Happenings

Thursday, June 07, 2018

Federal Performance Partnership for Early Childhood



(American Enterprise Institute) -

Key Points

  • Childcare is early education, but high-quality childcare is financially out of reach for many working families. As a result, millions of children from birth to kindergarten entry end up in subpar care, compromising their growth during the most crucial developmental years.
  • States increasingly recognize childcare’s critical impact on children’s early learning and development. Yet fragmentation among federal funding streams is hindering growing state efforts to provide low-income working families with adequate access to high-quality care.
  • A federal performance partnership offers an innovative approach to this problem. By granting greater flexibility in the use of funds awarded across various funding streams, a performance partnership in early childhood can advance states’ capacity to meet the needs of working families and their young children while amplifying the impact of current spending.

Read the full PDF.

Introduction

Childcare is playing an unprecedented role in the lives of America’s young children. While in 1940 fewer than one in 10 women with children under age six were in the workforce, today almost seven out of 10 are working outside the home.1 That means millions of children are now in the care of people other than their parents, often starting at birth.

By kindergarten entry, many young children have spent more than 11,000 hours in childcare—compared to the 1,100 hours or less for a full-year pre-K or Head Start program.2 And those thousands of hours in childcare are occurring during the most crucial developmental period of a child’s life. The science is clear: For better or for worse, the early experiences of babies and young children have a profound, lasting impact on the rest of their lives.3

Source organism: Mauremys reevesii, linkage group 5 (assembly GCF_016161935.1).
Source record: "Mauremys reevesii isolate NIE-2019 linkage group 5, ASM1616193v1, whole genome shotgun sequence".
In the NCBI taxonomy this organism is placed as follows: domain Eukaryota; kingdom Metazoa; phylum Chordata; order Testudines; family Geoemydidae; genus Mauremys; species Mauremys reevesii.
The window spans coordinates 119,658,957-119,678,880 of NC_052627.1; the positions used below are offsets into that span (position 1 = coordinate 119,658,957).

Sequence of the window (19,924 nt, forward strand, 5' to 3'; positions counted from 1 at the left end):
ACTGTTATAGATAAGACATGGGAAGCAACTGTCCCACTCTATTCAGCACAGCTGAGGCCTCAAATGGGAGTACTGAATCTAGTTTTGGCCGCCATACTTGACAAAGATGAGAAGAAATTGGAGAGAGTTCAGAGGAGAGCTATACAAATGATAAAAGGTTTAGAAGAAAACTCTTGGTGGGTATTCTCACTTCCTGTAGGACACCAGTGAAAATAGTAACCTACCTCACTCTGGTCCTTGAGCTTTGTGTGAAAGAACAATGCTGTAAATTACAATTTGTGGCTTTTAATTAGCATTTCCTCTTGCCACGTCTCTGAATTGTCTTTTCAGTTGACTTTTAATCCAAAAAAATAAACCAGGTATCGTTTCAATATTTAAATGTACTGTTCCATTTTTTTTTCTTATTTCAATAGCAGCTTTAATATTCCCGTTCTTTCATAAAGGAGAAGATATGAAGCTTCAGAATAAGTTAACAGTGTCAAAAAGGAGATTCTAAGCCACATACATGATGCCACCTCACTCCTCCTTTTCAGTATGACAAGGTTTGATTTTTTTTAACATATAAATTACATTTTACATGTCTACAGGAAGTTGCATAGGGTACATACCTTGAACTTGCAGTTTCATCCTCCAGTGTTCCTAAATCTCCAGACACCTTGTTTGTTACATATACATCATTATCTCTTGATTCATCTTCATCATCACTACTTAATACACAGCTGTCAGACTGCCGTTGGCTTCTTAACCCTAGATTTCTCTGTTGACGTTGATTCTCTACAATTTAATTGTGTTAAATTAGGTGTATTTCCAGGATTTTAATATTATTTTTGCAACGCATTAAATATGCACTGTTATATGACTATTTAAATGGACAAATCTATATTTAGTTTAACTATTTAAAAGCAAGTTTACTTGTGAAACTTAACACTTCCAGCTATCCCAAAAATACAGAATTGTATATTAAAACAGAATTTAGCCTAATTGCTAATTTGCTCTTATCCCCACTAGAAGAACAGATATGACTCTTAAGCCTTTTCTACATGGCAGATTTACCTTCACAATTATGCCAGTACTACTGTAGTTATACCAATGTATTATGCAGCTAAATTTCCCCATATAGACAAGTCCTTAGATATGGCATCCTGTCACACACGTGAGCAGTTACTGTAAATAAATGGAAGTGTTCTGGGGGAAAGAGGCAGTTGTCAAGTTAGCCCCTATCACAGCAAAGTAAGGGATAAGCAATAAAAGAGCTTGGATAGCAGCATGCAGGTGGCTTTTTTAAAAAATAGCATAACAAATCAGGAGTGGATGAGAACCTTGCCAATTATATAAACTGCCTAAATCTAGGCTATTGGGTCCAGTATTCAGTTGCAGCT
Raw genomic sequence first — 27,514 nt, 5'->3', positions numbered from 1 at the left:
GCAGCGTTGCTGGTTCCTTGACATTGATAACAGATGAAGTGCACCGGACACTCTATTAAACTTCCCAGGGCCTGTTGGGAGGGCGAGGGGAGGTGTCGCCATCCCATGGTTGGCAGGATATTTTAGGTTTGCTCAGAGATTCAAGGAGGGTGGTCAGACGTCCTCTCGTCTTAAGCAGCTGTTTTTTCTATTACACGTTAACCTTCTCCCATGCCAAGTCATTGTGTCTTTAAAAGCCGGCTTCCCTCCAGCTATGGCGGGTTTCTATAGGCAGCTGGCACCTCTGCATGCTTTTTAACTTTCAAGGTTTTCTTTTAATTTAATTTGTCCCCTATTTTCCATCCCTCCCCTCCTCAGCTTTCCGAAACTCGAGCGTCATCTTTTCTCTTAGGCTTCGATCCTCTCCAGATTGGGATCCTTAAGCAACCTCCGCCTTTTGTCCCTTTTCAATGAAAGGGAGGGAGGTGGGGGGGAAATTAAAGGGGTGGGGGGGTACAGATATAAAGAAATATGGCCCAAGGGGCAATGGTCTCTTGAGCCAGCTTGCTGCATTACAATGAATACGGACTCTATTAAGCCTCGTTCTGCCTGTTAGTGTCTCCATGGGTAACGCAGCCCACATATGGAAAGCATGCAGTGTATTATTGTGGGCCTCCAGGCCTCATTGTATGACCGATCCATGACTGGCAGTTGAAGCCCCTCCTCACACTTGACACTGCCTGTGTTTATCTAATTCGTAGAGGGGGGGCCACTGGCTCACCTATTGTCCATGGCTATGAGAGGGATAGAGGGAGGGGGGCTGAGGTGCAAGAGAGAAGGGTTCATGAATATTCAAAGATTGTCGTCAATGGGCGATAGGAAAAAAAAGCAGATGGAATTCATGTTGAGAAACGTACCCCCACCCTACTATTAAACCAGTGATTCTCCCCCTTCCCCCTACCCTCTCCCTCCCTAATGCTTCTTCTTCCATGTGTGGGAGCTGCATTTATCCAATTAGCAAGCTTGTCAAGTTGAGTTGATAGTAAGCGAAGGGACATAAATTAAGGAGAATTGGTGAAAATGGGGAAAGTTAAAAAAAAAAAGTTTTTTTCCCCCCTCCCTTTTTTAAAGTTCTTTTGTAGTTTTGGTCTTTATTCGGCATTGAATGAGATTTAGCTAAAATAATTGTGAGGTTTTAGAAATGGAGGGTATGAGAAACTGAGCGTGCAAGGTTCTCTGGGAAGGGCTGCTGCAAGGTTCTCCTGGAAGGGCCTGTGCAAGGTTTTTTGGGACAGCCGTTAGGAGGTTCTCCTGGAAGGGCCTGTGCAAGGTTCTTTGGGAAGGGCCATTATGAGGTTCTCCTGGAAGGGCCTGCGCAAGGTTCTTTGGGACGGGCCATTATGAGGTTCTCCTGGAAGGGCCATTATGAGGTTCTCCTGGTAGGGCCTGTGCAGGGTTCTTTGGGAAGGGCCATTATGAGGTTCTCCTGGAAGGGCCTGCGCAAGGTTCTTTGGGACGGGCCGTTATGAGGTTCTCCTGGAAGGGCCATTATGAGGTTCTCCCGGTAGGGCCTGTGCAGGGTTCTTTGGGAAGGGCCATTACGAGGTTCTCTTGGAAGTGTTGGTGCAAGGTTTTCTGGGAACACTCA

Too many low-income children today are entering kindergarten so far behind that they can never catch up. High-quality childcare, which helps the country’s youngest, most disadvantaged children get a good start while enabling their parents to work, holds great untapped potential to increase low-income children’s chances for success. By promoting the complementary aims of healthy child development on the one hand and adult responsibility and self-sufficiency on the other, childcare provides a powerful strategy for breaking the cycle of intergenerational poverty and advancing opportunity for two generations simultaneously.

Read the full report.

Notes

  1. US Bureau of Labor Statistics, “Women in the Labor Force: A Databook,” December 2014, https://www.bls.gov/opub/reports/ womens-databook/archive/women-in-the-labor-force-a-databook-2014.pdf.
  2. Total hours of childcare are calculated at 40 hours per week from birth through age four. Total hours for pre-K is calculated based on a full year of a typical, full-day program: six hours per day for 180 regular school days.
  3. Katharine B. Stevens, Workforce of Today, Workforce of Tomorrow: The Business Case for High-Quality Childcare, US Chamber of Commerce Foundation, June 2017, http://www.aei.org/wp-content/uploads/2017/07/Workforce-of-Today-Workforce- of-Tomorrow_FINAL.pdf.

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